By way of MediaMatters, The American Center for Law & Justice has a good piece on the rise of so called "conscience clauses" being passed in several states. These laws permit doctors, pharmacists, or other health care workers to not provide access or information on anything they find morally offensive. Such laws have already been used to refuse prescriptions for Ritalin, emergency contraception for a rape victim, and birth control refills. One pharmacist not only refused to give out the birth control, but even refused to return the prescription slip.
MediaMatters points out:
Though "conscience clause" advocates prefer to focus on birth control pills -- and the media reports that cover the controversy do likewise -- their position that pharmacists need not fill prescriptions they disagree with has far-reaching implications. By the same rationale, a pharmacist who believes, as the Rev. Jerry Falwell once claimed, that AIDS is "God's punishment for homosexuals" could refuse to fill a prescription for an AIDS patient. Pharmacists could refuse to fill prescriptions for heart medicine for the elderly, antidepressants for a suicidal patient -- anything.Luckily the Michigan government defeated a bill to introduce these clauses, but there's no telling what might happen in the future.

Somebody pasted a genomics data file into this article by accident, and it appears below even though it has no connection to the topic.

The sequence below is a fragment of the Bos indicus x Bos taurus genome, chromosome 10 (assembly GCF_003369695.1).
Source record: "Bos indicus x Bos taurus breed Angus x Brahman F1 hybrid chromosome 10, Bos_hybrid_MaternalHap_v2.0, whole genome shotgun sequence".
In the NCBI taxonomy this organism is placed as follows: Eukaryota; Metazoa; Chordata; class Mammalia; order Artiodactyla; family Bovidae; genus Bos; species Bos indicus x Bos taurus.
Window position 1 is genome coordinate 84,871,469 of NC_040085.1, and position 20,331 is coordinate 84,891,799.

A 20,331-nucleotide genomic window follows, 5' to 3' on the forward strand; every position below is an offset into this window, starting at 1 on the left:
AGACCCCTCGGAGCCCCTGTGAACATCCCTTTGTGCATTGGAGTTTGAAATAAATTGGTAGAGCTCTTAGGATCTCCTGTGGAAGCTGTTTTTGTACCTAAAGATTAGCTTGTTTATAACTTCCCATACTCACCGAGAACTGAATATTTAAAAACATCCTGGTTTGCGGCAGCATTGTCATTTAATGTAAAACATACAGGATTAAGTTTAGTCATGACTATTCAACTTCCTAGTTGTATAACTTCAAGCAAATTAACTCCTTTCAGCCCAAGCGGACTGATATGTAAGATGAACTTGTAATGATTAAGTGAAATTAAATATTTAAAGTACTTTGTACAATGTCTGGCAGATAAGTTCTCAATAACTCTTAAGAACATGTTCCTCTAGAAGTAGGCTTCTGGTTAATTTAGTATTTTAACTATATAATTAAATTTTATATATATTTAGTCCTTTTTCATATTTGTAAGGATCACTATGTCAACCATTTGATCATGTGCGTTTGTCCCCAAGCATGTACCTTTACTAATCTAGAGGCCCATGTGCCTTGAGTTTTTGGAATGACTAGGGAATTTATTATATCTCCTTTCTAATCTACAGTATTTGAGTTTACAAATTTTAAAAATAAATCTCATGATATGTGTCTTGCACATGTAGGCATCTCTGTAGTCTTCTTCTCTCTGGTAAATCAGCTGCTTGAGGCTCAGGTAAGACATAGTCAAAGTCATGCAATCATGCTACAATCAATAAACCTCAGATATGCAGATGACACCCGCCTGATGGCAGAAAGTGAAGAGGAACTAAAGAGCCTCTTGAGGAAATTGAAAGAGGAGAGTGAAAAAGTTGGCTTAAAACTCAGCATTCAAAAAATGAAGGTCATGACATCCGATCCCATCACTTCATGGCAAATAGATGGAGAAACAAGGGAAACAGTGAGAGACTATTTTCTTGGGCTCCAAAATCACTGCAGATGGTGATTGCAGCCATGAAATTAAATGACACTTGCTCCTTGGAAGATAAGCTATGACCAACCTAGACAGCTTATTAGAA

At what point do people simply realize that when their career choices might conflict with their moral views, maybe they should find a different profession?